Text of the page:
However, I'm also getting the understanding that people are able to start even with code 13, so maybe there is a whole different issue causing the PCM to stop firing.

Anyway, I hope you see the method in my madness. In any case, thanks again for all your input.
 

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You did an amazing job the trouble is we don't have any reference point on those signal to compare it to.
In other words, we don't know how a good signal looks like.

Is the truck running at all?
Sometimes, code is just there.
If the truck runs, I will drive it around for at least a couple of days see if the code clears.
 

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Discussion Starter #60
You did an amazing job the trouble is we don't have any reference point on those signal to compare it to.
In other words, we don't know how a good signal looks like.

Is the truck running at all?
Sometimes, code is just there.
If the truck runs, I will drive it around for at least a couple of days see if the code clears.
Thanks, Trying....

Right now the truck will not start, period. However, I promise that once it does, for the greater good of all 6.5 mechanics, I will post scope traces!!

I'm waiting on replacement for some warranty/bad Bosche glow plugs (wth?! 3 of 8 tabs broke off to a light touch), so I'm not trying to fire it up today unless I put in some bad ones temporarily.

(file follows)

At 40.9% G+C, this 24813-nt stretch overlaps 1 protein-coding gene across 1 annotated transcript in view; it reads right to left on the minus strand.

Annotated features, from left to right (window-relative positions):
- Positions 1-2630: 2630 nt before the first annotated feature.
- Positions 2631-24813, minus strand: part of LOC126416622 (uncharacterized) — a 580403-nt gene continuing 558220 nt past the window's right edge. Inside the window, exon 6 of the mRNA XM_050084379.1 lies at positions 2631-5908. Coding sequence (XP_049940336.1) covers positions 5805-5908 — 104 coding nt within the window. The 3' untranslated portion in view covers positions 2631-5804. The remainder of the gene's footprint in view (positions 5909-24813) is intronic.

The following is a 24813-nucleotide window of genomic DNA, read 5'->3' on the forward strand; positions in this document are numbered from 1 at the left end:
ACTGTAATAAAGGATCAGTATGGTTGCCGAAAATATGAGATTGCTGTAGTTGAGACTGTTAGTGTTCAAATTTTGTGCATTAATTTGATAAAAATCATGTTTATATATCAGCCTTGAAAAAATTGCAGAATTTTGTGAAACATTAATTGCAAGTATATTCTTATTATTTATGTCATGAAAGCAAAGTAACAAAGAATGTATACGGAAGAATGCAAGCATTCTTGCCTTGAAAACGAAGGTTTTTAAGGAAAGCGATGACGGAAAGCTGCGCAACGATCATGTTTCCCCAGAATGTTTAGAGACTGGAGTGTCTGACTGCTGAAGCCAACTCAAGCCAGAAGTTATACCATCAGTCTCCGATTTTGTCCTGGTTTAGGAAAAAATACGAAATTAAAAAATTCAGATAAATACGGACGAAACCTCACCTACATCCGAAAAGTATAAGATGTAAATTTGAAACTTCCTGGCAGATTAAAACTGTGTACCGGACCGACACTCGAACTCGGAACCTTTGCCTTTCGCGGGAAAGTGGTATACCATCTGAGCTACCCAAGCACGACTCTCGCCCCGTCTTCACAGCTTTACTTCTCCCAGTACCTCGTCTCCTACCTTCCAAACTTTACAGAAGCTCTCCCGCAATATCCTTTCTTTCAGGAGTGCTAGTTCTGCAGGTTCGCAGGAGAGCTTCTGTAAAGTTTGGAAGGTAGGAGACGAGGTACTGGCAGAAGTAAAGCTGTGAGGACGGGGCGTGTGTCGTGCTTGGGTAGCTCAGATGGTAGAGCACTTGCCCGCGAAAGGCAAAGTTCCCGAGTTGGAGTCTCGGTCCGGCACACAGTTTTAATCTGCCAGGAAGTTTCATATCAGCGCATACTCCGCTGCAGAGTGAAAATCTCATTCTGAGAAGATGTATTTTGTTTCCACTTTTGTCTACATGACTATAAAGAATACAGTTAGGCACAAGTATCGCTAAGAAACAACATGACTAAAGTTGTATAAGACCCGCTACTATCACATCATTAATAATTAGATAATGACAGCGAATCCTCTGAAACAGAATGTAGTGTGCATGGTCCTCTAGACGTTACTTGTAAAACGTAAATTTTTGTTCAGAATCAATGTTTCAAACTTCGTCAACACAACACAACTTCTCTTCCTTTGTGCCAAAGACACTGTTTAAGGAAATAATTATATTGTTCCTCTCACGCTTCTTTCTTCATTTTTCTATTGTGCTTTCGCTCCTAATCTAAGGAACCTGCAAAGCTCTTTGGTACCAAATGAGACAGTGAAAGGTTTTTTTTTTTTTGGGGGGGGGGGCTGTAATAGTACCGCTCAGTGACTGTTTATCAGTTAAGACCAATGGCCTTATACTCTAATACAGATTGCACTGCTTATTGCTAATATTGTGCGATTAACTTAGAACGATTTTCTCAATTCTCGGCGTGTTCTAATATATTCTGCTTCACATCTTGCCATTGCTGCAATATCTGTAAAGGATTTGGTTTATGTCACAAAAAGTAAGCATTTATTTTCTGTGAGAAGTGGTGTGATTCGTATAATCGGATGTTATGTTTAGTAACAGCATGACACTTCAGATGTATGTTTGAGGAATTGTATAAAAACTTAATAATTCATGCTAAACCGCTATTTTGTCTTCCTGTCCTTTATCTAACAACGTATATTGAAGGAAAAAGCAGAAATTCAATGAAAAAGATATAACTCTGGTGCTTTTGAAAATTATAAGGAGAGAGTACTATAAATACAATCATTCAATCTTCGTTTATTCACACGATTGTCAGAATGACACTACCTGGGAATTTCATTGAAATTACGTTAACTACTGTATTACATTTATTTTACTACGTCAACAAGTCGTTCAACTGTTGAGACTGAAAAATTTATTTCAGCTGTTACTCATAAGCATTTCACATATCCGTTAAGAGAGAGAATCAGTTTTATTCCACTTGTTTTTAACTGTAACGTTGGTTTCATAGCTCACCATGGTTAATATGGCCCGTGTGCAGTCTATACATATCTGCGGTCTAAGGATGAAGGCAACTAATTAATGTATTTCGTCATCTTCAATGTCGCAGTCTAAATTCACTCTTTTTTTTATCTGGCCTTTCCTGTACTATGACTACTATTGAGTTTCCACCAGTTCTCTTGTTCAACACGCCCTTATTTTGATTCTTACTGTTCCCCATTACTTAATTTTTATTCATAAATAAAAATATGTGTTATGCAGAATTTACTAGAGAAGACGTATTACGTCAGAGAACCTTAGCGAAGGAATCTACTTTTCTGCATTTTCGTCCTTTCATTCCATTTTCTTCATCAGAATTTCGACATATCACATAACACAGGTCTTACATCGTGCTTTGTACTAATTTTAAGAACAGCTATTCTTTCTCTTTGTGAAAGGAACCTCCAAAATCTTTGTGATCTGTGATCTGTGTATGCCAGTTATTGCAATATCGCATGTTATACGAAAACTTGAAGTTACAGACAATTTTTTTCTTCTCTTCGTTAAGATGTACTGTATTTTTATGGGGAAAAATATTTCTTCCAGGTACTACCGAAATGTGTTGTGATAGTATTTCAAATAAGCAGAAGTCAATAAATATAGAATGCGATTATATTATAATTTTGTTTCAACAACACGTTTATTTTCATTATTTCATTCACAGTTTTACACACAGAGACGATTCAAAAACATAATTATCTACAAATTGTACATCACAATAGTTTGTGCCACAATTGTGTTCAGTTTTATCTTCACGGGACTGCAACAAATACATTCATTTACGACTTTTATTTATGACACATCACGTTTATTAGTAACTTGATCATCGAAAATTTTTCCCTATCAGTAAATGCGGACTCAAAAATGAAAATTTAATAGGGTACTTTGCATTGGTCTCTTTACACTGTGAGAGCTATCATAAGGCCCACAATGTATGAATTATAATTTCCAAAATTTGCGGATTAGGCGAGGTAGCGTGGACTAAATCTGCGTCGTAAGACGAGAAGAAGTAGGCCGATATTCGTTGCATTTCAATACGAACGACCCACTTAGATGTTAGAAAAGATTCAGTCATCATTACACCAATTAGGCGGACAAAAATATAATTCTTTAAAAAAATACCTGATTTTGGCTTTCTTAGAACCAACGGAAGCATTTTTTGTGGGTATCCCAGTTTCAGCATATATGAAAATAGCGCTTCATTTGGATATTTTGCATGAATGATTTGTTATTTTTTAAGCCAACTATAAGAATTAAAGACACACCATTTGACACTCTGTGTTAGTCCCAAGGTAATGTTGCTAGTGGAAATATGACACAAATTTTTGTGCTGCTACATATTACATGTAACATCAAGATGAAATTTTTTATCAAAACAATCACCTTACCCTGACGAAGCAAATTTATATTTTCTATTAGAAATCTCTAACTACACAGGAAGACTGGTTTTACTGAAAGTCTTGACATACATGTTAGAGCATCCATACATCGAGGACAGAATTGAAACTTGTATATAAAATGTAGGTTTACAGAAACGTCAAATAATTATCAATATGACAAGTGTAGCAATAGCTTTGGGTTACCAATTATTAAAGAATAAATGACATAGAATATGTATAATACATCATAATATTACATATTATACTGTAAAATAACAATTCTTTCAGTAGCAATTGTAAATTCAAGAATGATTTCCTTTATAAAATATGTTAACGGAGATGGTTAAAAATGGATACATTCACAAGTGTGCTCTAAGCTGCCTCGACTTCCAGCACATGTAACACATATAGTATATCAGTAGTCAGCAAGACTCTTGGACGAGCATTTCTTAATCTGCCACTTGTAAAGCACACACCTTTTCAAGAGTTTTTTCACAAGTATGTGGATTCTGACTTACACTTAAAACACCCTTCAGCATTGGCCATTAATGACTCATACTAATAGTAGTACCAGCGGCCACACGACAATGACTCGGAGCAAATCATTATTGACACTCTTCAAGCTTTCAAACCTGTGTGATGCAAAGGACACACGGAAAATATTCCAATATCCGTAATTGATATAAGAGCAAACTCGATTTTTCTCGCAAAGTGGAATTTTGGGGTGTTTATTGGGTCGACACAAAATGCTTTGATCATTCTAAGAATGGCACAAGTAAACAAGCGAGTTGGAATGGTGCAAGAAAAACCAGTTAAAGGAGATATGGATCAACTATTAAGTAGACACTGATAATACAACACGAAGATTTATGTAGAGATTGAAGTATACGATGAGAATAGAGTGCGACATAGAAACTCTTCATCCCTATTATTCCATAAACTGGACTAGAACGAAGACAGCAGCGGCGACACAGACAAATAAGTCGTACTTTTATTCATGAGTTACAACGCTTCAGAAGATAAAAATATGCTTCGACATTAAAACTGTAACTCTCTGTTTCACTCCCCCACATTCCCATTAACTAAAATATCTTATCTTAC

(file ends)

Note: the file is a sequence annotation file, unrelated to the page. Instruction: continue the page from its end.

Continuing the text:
Should I clear the PMC with a hard/battery disconnect to get rid of the Code 13? Is there a better way?

I just got done testing the PMC connections to the FSO, and they are good. With key on and the FSO unplugged I get 0.030V at the pin (D16 in this case as it turns out), and 0.3V plugged in, both of which are what I measure at the FSO as well.

Interestingly, when I pulled the glove box there was a mouse nest on top of what appears to be some sort of relay bank on top of the vents. Wonder if it pee'd on something and it's causing a short of sorts.... or chewed a wire. Good grief.

I also case grounded the PMC to battery ground directly briefly, and that gives a 0.030V (30mv) difference in the measurements, but that's not too surprising. I wouldn't think that would be enough to upset anything. Anyway, no difference. Still getting code 13 (and 62 as well, BTW).

Next: I'm going to grab a spare FSO and try plugging it in, and also do a hard/battery reset.